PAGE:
1. Cardinal George Pell’s Via Crucis in Sydney, What was present last week on College Street in Australia was a dramatic public witness of the Cross of Christ not in life, but in death., By Father Raymond J. de Souza, National Catholic Register, February 8, 2023, Opinion The funeral of the late Cardinal George Pell was not just a historic moment in the national life of Australia. It was the unforeseen fulfillment of an aspiration articulated 20 years earlier. At World Youth Day 2002 in Toronto, the live action Via Crucis along University Avenue was a dramatic and spiritual highpoint, a secular city transfixed by the Cross of Christ. It was one of the most discussed aspects of WYD Toronto, considered a triumph of imagination and public witness. Watching it all carefully with his group of Aussie pilgrims in Canada, Cardinal Pell expressed his admiration and then told his friends, “We will do even better when we get World Youth Day in Sydney.” He had only been archbishop of Sydney for less than 18 months at the time. In due course, he got WYD for Sydney in 2008. And WYD-SYD delivered a Via Crucis that was even better than Toronto, traveling not by road but by water through the harbor. Cardinal Pell did not know then that he would provide another Via Crucis for Sydney, another dramatic public witness of the via dolorosa, not in life, but in death. As the procession of priests — more than 250 — entered St. Mary’s Cathedral for his funeral Mass, protesters shouted abuse at them, chanting for Cardinal Pell “to go to hell.” After the Mass, his casket was carried out of the cathedral onto College Street, a major avenue, to proceed alongside the length of the cathedral to the entrance of the crypt where the archbishops of Sydney are buried. The priests and bishops led the way. Across the street in the park, protestors held signs and hurled abuse — “Cardinal Pell go to hell,” “Shame on the Catholic Church,” “Pedophile enablers” and variations of same. For many of the priests it was their first such encounter. The eight seminarians carrying the heavy, zinc-lined coffin, had to determinedly maintain their focus, not distracted from their task by those shouting at them. Some of those faces carried great pain, marked by evident suffering. Some faces were contorted by rage. Some faces were corrupted by hate. As the procession turned off College Street back to the cathedral precincts, those who had been in the cathedral forecourt for the Mass greeted the procession with cheers and the singing of the Ave Maria. In death, as in life, Cardinal Pell was both hailed and heckled.  On the Via Dolorosa a great many who had formerly followed Jesus kept their distance. So it was in Sydney. Not only in the state, but in the Church, too. There were churchmen who, when Cardinal Pell was under sustained and unjustified attack, kept their distance. Like the young man in Mark’s Gospel (14:52), they ran away, not naked, but in full pontificals. That group was represented by Archbishop Denis Hart, Pell’s successor as archbishop of Melbourne. He did not come to the funeral. It should have been a shocking absence. It was not. Archbishop Hart had long abandoned Cardinal Pell in life. His absence in death was both painful — and predictable.  Cardinal Pell was not the savior, the redeemer. He was a sinner in need of salvation and redemption. And he was a witness that in the cross of Christ we find that salvation and redemption. That’s why he wanted to bring the via dolorosa to the highways and waterways of Sydney. He did so in 2008. And he did it again in 2023. https://www.ncregister.com/commentaries/cardinal-george-pell-s-via-crucis-in-sydney__________________________________________________________ 2. Chicago alderman calls cardinal’s concerns on labor rule ‘a bunch of baloney’, By John Lavenburg, Crux, February 8, 2023 A Chicago alderman has pushed back against objections from Cardinal Blase Cupich concerning a proposed new labor ordinance in the city, bluntly calling the prelate’s objections “a bunch of baloney.” In essence, the proposed measure, called “The Human Service Workforce Advancement Ordinance,” would require employers to promise not to retaliate against employees who decide to join a union. In a two-page letter to Chicago Mayor Lori Lightfoot and all 50 aldermen, Cupich said the legislation is being pushed through with “great haste” and that it could force Catholic Charities and other non-profit groups to choose between higher wages or serving the poor. The measure, Cupich wrote, “not only will hamper the ability of Catholic Charities and our peers to fulfill our shared mission to our neighborhoods in need, but may threaten the continued existence of many of our partners,” adding that the City Council’s first legislative priority ought to be increased funding for social services. As drafted, the ordinance contains an exemption stating that a “contract shall not include any agreement entered into by the city with a religious institution.” Susan Sadlowski-Garza, alderwoman of Chicago’s 10th Ward and chairwoman of the city’s Committee on Workforce Development, who wrote a response to Cupich’s letter, told Crux that she was “floored” when she first read the cardinal’s comments. Garza said the cardinal’s claims are a “bunch of baloney.” https://cruxnow.com/church-in-the-usa/2023/02/chicago-alderman-calls-cardinals-concerns-on-labor-rule-a-bunch-of-baloney__________________________________________________________3. 5 priests sentenced to 10 years for conspiracy in Nicaragua, By Associated Press, February 7, 2023, 7:00 PM A Nicaraguan court has sentenced four Roman Catholic priests to 10 years in prison on conspiracy charges stemming from long-standing government allegations that the church backed illegal pro-democracy protests. A human rights group in the Central American country quickly denounced the sentences handed down Monday and made known by lawyers of the Legal Defense Unit.It was the latest chapter in a crackdown on the church by President Daniel Ortega. https://www.washingtonpost.com/politics/4-priests-sentenced-to-10-years-for-conspiracy-in-nicaragua/2023/02/07/e07202ca-a730-11ed-b2a3-edb05ee0e313_story.html__________________________________________________________ 4. Dueling abortion bans emerge in South Carolina chambers, By James Pollard, Associated Press, February 7, 2023, 6:04 PM Dueling abortion bans are once more advancing in the South Carolina House and Senate as Republican lawmakers approach a familiar standstill. Neither chamber budged from their respective proposals in a special session last year that highlighted the challenging fault lines for GOP-controlled statehouses seeking to further restrict abortion. Five weeks into the current legislative session, Republican leaders have now advanced different proposals they claim adequately address a recent South Carolina Supreme Court decision overturning the state’s prior ban.  The Senate bill removes exceptions for pregnancies caused by rape or incest after 12 weeks. Physicians would also be required to document their medical rationale for determining the existence of a fatal fetal anomaly or a risk to the patient’s health or life. Meanwhile, as in the fall, the House has put forth a more restrictive ban. The House Judiciary Committee on Tuesday approved a ban from conception with exceptions for rape, incest, fatal fetal anomaly, and the patient’s health and life. While the House proposal would not prosecute someone for seeking an abortion, Republican Rep. John McCravy said medical professionals could lose their medical license for improperly approving one. https://www.washingtonpost.com/politics/dueling-abortion-bans-emerge-in-south-carolina-chambers/2023/02/07/c8d8427c-a73b-11ed-b2a3-edb05ee0e313_story.html__________________________________________________________ 5. As Worcester bucks a trend, will US dioceses keep naming names?, A Massachusetts diocese has defended not publishing a list of accused clerics. Do they have a point?, By Ed. Condon, The Pillar, February 7, 2023, 7:11 PM The Diocese of Worcester, Massachusetts, issued on Friday an updated report on clerical sexual abuse in the diocese, going back to the 1950s. In the wake of first the Spotlight scandals of the early 2000s and then the Pennsylvania grand jury report of 2018, reports like these have become common for U.S. dioceses to release, and become an accepted part of both the Church’s reckoning with its past, and the tracking of its progress. But the Worcester report was different from most — not for what it included, but for what it didn’t. Unlike other dioceses, Worcester did not include the names of clergy accused of historical acts of abuse, and it does not maintain a public list of “credibly accused” clergy. Those decisions have drawn criticism for Bishop Robert McManus, who has insisted that declining to publish names does not mean the diocese is any less committed to an honest reckoning with the past, or to tending to the just needs of victim-survivors.  “There is no other precedent for the publishing of lists of the accused in society – even of those accused in other positions of trust such as medicine, education or law enforcement,” the bishop said. “Such lists can be a cause for deep division among many members of our Church who see this as publicly branding as guilty those who never have been charged by law enforcement or had a chance to defend themselves in a court of law,” wrote McManus, who also pointed out that decades had often passed after incidents of alleged abuse before an allegation was made, by which time, in some cases, the accused cleric was deceased. Moreover, the bishop said, not publishing a central list of accused clerics doesn’t mean the diocese doesn’t publicize the names of accused clergy on an individual basis — on the contrary, the diocese publishes and distributes information on every priest taken out of ministry due to a credible allegation of sexual abuse. McManus’ concerns about central “credibly accused” lists echo similar warning from the Vatican, which has – for years – quietly pushed back on the practice, and publicly told dioceses to refrain from using terms “credible” and “substantiated” to described allegations which have not yet been subject to a canonical or civil legal process, and when clerics have not had the opportunity to defend themselves. https://www.pillarcatholic.com/worcester-bucks-a-trend-will-us-dioceses-keep-naming-names/__________________________________________________________ 6. Court rules pro-life group owes nearly $1 million in fines for Planned Parenthood protests, By Kevin J. Jones, Catholic News Agency, February 7, 2023, 12:23 PM A Planned Parenthood affiliate has won a legal judgment of almost $1 million against a pro-life group that gathered outside of a Spokane abortion clinic. The group, which calls itself the Church at Planned Parenthood, must pay $110,000 in civil damages to Planned Parenthood of Greater Washington and North Idaho and another $850,000 in legal fees to the abortion provider, The Spokesman-Review newspaper reported Feb. 3. A Spokane County judge ruled in December that the church repeatedly violated state law by “willfully or recklessly” disrupting the normal functioning of a health care facility, including by making noise that “unreasonably disturbs the peace within the facility.” Judge Tim Fennessy of Spokane County Superior Court agreed with Planned Parenthood’s evidence that the church held 22 services in violation of state law and fined the church $5,000 for each day of a violation. He agreed that the violations put patients at increased risk of physical and mental health problems, the news site Crosscut reported. https://www.catholicnewsagency.com/news/253573/court-rules-pro-life-group-must-pay-nearly-1-dollar-million-for-planned-parenthood-protests__________________________________________________________ 7. Democrats invite pro-abortion guests to State of the Union, By Joe Bukuras, Catholic News Agency, February 7, 2023, 1:30 PM Several Democratic congressmen have invited pro-abortion activists as their guests for President Joe Biden’s second State of the Union address Tuesday night to highlight their commitment to removing restrictions on abortion. Jill Biden has also included an abortion activist as one of her guests to sit in the First Lady’s box. Tuesday is Biden’s first State of the Union Address following the June Supreme Court decision overturning Roe v. Wade, the 1973 landmark case that legalized abortion nationwide. As abortion becomes increasingly more difficult to procure in many states — and much easier to access in others — pro-abortion politicians are digging their heels in on the issue while pro-life advocates are doubling down on the humanity of the unborn. And not all the guests coming tonight are advocates of abortion. One high-profile advocate for the unborn, pro-life advocate Mark Houck, will be attending at the invitation of a Republican congressman from Pennsylvania. https://www.catholicnewsagency.com/news/253575/democrats-invite-pro-abortion-guests-to-state-of-the-union__________________________________________________________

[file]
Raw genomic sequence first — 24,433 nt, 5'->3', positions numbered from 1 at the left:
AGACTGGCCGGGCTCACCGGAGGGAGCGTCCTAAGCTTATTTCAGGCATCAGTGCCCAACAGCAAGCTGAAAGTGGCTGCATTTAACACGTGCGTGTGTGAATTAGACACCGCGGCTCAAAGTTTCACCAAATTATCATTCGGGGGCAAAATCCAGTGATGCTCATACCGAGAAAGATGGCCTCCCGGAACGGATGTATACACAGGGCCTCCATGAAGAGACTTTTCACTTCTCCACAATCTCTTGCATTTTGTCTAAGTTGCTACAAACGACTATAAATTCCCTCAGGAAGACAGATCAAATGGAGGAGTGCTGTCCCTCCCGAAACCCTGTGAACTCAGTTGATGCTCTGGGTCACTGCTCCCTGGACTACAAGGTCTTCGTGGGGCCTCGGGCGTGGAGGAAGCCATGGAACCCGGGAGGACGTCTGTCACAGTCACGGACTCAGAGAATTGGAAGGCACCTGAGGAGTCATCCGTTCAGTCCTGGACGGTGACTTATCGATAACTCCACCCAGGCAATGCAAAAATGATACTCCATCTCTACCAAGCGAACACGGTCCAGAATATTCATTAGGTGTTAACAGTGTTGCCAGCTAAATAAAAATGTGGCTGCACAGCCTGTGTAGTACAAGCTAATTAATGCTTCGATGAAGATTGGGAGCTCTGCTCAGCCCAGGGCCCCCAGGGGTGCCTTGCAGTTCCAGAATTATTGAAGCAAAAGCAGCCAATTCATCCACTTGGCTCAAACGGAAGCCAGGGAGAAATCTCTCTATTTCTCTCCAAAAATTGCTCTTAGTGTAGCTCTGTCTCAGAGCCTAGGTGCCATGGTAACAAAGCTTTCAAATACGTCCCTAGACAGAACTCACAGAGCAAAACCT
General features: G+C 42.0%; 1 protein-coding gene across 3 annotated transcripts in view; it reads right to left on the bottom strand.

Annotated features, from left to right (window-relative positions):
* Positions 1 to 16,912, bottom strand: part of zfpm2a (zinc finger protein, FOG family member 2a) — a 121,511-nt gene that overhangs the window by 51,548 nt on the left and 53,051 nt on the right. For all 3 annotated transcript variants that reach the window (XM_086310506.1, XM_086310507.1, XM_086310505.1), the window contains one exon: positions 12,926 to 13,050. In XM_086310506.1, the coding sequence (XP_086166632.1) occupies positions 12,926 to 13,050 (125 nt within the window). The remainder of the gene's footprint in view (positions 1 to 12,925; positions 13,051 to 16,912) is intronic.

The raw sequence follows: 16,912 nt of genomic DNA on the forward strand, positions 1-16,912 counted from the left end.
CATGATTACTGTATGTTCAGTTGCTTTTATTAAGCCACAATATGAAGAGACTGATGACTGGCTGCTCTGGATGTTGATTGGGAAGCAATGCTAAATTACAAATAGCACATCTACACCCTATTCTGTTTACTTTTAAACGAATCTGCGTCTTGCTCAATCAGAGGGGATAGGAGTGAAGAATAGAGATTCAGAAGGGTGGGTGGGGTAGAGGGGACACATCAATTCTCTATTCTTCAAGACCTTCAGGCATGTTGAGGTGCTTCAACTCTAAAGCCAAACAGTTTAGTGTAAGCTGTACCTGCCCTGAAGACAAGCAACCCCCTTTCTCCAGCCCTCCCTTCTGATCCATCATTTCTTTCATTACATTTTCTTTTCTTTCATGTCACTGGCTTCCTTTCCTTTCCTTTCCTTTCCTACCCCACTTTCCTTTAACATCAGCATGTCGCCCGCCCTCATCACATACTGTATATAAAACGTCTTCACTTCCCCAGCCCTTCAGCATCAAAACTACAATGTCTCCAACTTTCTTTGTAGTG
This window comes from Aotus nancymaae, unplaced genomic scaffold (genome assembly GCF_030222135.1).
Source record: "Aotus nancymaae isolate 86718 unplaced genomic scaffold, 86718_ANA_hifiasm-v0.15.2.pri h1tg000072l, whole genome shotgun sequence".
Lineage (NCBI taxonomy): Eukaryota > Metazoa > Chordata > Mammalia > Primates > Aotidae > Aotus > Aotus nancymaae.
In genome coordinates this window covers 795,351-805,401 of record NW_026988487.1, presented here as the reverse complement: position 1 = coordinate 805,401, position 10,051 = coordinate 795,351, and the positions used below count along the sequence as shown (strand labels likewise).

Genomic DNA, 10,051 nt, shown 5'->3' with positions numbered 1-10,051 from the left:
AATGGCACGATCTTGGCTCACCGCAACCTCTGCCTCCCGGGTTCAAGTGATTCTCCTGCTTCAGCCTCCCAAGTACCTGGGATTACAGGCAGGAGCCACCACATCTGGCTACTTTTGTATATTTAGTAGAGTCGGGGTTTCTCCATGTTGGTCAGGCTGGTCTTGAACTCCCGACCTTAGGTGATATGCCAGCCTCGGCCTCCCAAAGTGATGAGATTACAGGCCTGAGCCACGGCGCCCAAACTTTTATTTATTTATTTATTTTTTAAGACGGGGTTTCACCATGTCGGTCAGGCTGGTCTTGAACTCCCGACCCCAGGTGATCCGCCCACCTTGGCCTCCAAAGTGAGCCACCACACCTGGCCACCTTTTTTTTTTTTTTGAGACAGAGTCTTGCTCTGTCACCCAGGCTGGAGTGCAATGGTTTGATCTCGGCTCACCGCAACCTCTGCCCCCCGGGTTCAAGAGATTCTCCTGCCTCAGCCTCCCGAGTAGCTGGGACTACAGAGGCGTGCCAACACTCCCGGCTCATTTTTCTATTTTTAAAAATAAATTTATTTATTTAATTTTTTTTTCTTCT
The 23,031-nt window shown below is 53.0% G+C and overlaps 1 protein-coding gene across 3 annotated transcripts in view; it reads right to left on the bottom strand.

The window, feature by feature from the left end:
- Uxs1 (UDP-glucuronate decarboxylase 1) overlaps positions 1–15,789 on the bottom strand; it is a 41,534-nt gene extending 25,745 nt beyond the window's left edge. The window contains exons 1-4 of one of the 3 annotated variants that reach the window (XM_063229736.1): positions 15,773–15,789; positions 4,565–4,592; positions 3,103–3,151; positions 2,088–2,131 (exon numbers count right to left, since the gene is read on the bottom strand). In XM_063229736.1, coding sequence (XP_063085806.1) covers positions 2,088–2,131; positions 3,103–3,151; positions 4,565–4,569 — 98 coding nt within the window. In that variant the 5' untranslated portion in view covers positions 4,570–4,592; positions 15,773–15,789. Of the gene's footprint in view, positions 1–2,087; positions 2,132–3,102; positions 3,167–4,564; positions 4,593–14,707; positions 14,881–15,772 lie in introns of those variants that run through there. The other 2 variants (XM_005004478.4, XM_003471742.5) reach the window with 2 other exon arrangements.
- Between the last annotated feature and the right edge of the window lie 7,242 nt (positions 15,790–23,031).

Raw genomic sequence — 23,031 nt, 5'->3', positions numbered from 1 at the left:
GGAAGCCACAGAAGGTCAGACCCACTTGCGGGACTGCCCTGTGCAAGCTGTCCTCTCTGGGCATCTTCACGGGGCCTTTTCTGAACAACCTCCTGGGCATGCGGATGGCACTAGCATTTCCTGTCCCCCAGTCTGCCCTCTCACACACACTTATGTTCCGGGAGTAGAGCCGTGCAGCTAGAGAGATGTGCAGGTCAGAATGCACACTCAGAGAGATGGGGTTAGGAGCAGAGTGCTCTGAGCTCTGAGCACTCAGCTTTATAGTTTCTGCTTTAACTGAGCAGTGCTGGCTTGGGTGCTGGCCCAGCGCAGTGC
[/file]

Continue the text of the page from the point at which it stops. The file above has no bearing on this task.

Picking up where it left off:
TCA Media Monitoring provides a snapshot from national newspapers and major Catholic press outlets of coverage regarding significant Catholic Church news and current issues with which the Catholic Church is traditionally or prominently engaged. The opinions and views expressed in the articles do not necessarily reflect the views of The Catholic Association.